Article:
Thailand has announced plans to increase its solar generating capacity by 50% more than its previous target, reports claim.
The Government has approved new subsidy rates for rooftop and village-based solar projects, with the aim of adding 3GW of capacity by 2021.
The Ministry of Energy said it will work with a state-run credit provider, the Village Fund, to develop 800MW of community-owned PV plants by the end of 2014 and a total of 200MW of rooftop capacity will also be built by the end of this year.
The projects will sell their power to the Government under 25-year contracts, with community-owned projects to get paid as much as 9,750 baht per megawatt hour (£205.3/MWh) initially, followed by a reduction to 4,500 baht/MWh (£94.8/MWh) by the end of the agreement, according to reports.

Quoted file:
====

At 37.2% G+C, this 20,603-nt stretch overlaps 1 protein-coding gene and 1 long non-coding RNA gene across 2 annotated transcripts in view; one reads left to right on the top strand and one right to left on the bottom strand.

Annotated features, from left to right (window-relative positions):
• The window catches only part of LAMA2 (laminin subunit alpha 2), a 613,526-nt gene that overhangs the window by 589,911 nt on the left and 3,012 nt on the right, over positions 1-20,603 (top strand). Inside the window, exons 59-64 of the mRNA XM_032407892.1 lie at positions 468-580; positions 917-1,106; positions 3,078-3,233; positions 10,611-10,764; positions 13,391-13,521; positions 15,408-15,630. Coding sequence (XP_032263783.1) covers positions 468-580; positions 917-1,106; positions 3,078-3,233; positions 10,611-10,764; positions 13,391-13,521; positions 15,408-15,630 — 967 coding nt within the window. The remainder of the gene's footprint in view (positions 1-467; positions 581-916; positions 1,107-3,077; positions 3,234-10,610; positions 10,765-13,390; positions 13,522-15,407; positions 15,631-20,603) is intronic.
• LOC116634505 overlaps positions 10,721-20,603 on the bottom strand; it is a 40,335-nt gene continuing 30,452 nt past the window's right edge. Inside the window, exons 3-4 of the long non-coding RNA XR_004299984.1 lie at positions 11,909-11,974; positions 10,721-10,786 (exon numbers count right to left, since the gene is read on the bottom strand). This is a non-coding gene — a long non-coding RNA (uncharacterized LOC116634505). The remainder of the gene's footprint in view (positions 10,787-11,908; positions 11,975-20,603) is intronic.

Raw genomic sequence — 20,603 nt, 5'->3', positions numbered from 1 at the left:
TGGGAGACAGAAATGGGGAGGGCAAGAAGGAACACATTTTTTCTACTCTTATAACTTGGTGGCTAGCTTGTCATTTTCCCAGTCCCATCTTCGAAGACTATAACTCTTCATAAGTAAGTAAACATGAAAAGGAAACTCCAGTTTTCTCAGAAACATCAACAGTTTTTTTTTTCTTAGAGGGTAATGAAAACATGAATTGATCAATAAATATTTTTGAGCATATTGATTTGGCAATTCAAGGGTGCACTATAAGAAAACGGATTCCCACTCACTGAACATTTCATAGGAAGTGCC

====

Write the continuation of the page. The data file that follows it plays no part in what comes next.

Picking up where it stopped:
According to official figures, natural gas-fired generation in Thailand consists of over 60% of the capacity mix, with coal and renewable energy making up most of the remaining capacity. The nation aims to add nearly 14GW of clean energy capacity by 2021.
A new 9.5MW solar farm was installed in Thailand earlier this year.